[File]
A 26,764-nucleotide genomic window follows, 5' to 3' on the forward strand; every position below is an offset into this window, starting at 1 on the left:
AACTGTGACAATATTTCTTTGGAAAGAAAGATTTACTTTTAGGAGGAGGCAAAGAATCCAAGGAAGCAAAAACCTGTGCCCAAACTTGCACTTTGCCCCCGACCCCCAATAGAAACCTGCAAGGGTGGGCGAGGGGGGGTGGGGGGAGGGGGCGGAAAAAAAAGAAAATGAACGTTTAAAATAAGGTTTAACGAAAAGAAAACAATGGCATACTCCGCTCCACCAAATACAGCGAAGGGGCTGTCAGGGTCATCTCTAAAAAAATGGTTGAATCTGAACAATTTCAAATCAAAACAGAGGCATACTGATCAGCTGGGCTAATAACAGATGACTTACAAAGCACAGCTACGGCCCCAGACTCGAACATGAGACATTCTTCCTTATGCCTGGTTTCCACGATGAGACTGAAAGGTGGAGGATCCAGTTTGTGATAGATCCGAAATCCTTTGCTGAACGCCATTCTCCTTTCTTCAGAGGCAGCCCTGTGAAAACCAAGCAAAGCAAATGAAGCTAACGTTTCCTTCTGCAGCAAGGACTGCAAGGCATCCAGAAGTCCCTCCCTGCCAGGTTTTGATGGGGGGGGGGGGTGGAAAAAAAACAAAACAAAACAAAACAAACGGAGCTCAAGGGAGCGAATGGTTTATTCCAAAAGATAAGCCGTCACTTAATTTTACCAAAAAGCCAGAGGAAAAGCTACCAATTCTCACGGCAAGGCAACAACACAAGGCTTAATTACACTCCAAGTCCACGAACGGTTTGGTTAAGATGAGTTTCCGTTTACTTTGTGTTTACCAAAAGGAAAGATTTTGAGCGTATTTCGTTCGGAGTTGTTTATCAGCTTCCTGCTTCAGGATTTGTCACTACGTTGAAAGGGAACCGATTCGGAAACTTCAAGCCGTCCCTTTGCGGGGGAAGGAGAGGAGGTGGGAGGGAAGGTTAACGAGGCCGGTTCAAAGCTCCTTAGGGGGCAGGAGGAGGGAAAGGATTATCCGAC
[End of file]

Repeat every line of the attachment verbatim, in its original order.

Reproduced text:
A 26,764-nucleotide genomic window follows, 5' to 3' on the forward strand; every position below is an offset into this window, starting at 1 on the left:
AACTGTGACAATATTTCTTTGGAAAGAAAGATTTACTTTTAGGAGGAGGCAAAGAATCCAAGGAAGCAAAAACCTGTGCCCAAACTTGCACTTTGCCCCCGACCCCCAATAGAAACCTGCAAGGGTGGGCGAGGGGGGGTGGGGGGAGGGGGCGGAAAAAAAAGAAAATGAACGTTTAAAATAAGGTTTAACGAAAAGAAAACAATGGCATACTCCGCTCCACCAAATACAGCGAAGGGGCTGTCAGGGTCATCTCTAAAAAAATGGTTGAATCTGAACAATTTCAAATCAAAACAGAGGCATACTGATCAGCTGGGCTAATAACAGATGACTTACAAAGCACAGCTACGGCCCCAGACTCGAACATGAGACATTCTTCCTTATGCCTGGTTTCCACGATGAGACTGAAAGGTGGAGGATCCAGTTTGTGATAGATCCGAAATCCTTTGCTGAACGCCATTCTCCTTTCTTCAGAGGCAGCCCTGTGAAAACCAAGCAAAGCAAATGAAGCTAACGTTTCCTTCTGCAGCAAGGACTGCAAGGCATCCAGAAGTCCCTCCCTGCCAGGTTTTGATGGGGGGGGGGGGTGGAAAAAAAACAAAACAAAACAAAACAAACGGAGCTCAAGGGAGCGAATGGTTTATTCCAAAAGATAAGCCGTCACTTAATTTTACCAAAAAGCCAGAGGAAAAGCTACCAATTCTCACGGCAAGGCAACAACACAAGGCTTAATTACACTCCAAGTCCACGAACGGTTTGGTTAAGATGAGTTTCCGTTTACTTTGTGTTTACCAAAAGGAAAGATTTTGAGCGTATTTCGTTCGGAGTTGTTTATCAGCTTCCTGCTTCAGGATTTGTCACTACGTTGAAAGGGAACCGATTCGGAAACTTCAAGCCGTCCCTTTGCGGGGGAAGGAGAGGAGGTGGGAGGGAAGGTTAACGAGGCCGGTTCAAAGCTCCTTAGGGGGCAGGAGGAGGGAAAGGATTATCCGAC